Biorhythm charts document a subject’s emotional, intellectual and physical states over a period of time, according to IntMath. Other information typically found in such charts includes subject names, birth dates and number of days elapsed since inauguration of a chart, explains Microsoft.
Biorhythm charts track variances and the convergence of physical, emotional and intellectual states over time, explains IntMath. When plotted against an unvarying baseline on a graph, the changes appear as undulating sine waves that form recurring patterns known as cycles. Each state has distinct cycle that extends over a specific of time: emotional cycles last 23 days, intellectual cycles 33 days, and physical cycles 23 days.
The starting point of a biorhythm chart is the birth date, which serves as day zero, notes IntMath. Birth dates are neutral — neither positive nor negative — and along with the unvarying baseline, serve as an anchor for the sine waves that document variances in the pertinent personal states. Biorhythm charts can be created with a variety of tools that range from common spreadsheet programs offered by companies such as Microsoft to specialized software sold by firms such as Binary Mark.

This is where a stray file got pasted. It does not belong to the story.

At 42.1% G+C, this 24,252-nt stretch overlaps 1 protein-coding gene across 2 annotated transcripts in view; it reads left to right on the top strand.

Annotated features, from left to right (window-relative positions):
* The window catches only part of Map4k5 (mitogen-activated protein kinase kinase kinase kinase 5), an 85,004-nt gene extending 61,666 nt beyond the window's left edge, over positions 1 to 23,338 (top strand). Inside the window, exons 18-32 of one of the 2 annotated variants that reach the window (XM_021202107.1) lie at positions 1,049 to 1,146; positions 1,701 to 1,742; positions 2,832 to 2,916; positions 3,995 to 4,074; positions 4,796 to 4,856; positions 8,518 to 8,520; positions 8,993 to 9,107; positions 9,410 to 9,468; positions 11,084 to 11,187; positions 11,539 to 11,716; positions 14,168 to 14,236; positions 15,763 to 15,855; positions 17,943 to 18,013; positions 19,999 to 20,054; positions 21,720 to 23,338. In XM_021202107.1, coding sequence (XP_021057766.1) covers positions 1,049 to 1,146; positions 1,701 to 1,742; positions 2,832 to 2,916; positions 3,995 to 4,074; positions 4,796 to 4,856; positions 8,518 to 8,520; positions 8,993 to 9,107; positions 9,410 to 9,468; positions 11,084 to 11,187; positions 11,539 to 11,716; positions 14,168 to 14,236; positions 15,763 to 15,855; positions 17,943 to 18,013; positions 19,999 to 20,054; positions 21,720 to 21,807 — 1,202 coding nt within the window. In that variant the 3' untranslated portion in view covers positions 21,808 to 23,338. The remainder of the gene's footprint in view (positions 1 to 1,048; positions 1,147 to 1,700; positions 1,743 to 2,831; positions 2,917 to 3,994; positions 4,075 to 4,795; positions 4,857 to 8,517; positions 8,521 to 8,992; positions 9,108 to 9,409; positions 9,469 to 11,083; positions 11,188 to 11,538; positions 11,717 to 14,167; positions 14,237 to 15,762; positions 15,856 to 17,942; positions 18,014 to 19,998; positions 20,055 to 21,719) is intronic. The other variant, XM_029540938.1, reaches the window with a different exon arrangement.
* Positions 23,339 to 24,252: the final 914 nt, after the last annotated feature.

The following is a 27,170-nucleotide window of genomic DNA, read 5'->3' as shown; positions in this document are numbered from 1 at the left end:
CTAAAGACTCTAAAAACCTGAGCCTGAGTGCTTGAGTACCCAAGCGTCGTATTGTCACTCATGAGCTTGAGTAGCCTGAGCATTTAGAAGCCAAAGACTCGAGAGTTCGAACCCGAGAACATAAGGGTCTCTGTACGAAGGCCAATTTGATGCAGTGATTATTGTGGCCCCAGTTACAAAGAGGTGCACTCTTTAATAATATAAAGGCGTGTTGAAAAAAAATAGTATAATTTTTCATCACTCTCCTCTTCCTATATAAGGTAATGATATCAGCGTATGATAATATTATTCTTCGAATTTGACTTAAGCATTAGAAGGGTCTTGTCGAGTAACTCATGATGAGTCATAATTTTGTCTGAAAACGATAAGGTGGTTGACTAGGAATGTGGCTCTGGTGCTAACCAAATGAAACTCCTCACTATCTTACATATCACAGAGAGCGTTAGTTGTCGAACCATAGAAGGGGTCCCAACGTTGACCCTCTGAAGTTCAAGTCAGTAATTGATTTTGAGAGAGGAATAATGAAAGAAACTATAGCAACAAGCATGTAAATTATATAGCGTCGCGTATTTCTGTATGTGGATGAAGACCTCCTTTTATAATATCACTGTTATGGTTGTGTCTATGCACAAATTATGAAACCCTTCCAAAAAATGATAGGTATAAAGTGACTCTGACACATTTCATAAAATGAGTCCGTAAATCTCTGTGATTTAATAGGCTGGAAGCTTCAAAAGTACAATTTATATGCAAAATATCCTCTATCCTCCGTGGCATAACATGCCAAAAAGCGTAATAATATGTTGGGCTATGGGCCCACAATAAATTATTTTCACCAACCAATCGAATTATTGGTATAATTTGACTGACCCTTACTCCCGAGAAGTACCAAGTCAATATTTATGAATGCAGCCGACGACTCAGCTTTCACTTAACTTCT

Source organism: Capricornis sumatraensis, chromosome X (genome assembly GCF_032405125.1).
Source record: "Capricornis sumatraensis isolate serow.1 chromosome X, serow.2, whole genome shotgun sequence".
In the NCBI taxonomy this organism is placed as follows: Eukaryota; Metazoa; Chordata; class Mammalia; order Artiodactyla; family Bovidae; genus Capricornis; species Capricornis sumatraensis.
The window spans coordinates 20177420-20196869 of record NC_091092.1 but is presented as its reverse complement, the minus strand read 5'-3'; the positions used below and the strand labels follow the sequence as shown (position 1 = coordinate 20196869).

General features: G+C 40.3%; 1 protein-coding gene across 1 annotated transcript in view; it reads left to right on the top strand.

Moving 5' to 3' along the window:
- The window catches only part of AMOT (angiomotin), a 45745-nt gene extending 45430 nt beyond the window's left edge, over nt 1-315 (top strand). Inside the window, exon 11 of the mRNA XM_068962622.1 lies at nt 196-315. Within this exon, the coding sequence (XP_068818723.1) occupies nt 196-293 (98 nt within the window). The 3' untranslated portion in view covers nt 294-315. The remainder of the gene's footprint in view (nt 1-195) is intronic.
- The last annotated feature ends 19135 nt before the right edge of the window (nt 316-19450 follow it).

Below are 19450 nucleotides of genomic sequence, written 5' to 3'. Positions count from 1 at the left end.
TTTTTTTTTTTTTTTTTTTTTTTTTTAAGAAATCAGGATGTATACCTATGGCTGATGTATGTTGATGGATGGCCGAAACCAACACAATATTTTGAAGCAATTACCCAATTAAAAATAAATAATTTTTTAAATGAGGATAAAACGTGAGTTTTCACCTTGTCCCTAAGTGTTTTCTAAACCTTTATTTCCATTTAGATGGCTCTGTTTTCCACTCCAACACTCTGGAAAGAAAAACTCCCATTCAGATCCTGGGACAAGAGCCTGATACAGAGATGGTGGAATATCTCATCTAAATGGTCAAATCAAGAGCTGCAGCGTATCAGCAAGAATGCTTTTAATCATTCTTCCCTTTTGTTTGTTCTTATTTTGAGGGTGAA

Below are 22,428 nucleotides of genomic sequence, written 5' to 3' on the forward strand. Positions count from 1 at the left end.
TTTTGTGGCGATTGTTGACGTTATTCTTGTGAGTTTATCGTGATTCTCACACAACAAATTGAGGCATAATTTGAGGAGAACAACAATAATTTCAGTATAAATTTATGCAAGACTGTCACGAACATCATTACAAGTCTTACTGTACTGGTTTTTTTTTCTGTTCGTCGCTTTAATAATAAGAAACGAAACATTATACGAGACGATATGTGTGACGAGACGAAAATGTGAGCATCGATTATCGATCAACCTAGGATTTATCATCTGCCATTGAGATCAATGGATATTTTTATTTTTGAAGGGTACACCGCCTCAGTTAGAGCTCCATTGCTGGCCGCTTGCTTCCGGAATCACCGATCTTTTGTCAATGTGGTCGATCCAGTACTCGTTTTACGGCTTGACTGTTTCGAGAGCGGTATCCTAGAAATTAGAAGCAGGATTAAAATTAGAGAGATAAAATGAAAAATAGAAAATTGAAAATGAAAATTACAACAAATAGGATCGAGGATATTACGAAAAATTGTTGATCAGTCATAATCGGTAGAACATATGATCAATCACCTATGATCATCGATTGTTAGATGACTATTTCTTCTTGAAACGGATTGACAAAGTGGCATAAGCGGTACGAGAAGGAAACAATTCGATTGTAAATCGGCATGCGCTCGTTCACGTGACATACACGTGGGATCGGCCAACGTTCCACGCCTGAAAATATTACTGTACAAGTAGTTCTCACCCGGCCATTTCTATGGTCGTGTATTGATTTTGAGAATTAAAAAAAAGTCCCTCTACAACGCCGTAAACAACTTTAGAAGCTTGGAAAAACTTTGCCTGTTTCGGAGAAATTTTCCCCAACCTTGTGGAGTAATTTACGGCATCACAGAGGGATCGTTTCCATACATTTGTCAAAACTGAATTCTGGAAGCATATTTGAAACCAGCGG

Biorhythm chart acolytes consider the periods coinciding with cycle peaks ideal for certain activities, according to IntMath. For instance, subjects are most likely to perform well in exams when they take them at the crest of their intellectual cycles. Believers view the conjunction of crests in all three cycles, as especially fortuitous, while they consider a coincidence of dips as particularly bad.
The roots of the logic behind biorhythm charts lie in the undulations in emotional, intellectual and physical states prevalent among human beings, states IntMath. However, despite their utilization of mathematical concepts such as sine, these charts are not considered scientific.